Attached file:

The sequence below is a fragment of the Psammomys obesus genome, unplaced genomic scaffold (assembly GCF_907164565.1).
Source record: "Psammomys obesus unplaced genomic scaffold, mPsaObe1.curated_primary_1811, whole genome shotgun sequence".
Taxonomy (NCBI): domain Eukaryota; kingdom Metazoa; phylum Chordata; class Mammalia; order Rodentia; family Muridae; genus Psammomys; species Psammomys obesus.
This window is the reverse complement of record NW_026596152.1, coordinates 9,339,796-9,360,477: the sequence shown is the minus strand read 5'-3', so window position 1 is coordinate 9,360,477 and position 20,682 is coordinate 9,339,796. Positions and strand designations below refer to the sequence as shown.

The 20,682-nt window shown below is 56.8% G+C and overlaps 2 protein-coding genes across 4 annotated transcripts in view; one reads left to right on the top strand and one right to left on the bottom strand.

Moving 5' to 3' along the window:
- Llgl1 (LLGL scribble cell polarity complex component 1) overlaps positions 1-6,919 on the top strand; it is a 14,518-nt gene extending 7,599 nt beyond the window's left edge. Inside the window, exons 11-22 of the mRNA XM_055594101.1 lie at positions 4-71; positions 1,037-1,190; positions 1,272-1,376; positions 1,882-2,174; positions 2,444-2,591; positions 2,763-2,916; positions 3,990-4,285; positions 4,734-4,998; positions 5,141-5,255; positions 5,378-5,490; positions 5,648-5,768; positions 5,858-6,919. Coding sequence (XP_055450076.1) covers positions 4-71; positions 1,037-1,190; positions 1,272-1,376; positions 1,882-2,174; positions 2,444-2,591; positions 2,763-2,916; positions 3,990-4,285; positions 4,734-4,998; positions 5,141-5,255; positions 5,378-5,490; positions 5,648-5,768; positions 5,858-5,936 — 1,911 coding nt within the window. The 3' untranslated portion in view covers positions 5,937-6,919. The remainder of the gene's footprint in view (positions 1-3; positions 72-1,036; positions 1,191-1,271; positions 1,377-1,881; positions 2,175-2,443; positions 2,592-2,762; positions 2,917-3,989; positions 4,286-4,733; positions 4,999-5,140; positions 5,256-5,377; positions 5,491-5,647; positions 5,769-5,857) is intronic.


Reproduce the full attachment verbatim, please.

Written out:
The sequence below is a fragment of the Psammomys obesus genome, unplaced genomic scaffold (assembly GCF_907164565.1).
Source record: "Psammomys obesus unplaced genomic scaffold, mPsaObe1.curated_primary_1811, whole genome shotgun sequence".
Taxonomy (NCBI): domain Eukaryota; kingdom Metazoa; phylum Chordata; class Mammalia; order Rodentia; family Muridae; genus Psammomys; species Psammomys obesus.
This window is the reverse complement of record NW_026596152.1, coordinates 9,339,796-9,360,477: the sequence shown is the minus strand read 5'-3', so window position 1 is coordinate 9,360,477 and position 20,682 is coordinate 9,339,796. Positions and strand designations below refer to the sequence as shown.

The 20,682-nt window shown below is 56.8% G+C and overlaps 2 protein-coding genes across 4 annotated transcripts in view; one reads left to right on the top strand and one right to left on the bottom strand.

Moving 5' to 3' along the window:
- Llgl1 (LLGL scribble cell polarity complex component 1) overlaps positions 1-6,919 on the top strand; it is a 14,518-nt gene extending 7,599 nt beyond the window's left edge. Inside the window, exons 11-22 of the mRNA XM_055594101.1 lie at positions 4-71; positions 1,037-1,190; positions 1,272-1,376; positions 1,882-2,174; positions 2,444-2,591; positions 2,763-2,916; positions 3,990-4,285; positions 4,734-4,998; positions 5,141-5,255; positions 5,378-5,490; positions 5,648-5,768; positions 5,858-6,919. Coding sequence (XP_055450076.1) covers positions 4-71; positions 1,037-1,190; positions 1,272-1,376; positions 1,882-2,174; positions 2,444-2,591; positions 2,763-2,916; positions 3,990-4,285; positions 4,734-4,998; positions 5,141-5,255; positions 5,378-5,490; positions 5,648-5,768; positions 5,858-5,936 — 1,911 coding nt within the window. The 3' untranslated portion in view covers positions 5,937-6,919. The remainder of the gene's footprint in view (positions 1-3; positions 72-1,036; positions 1,191-1,271; positions 1,377-1,881; positions 2,175-2,443; positions 2,592-2,762; positions 2,917-3,989; positions 4,286-4,733; positions 4,999-5,140; positions 5,256-5,377; positions 5,491-5,647; positions 5,769-5,857) is intronic.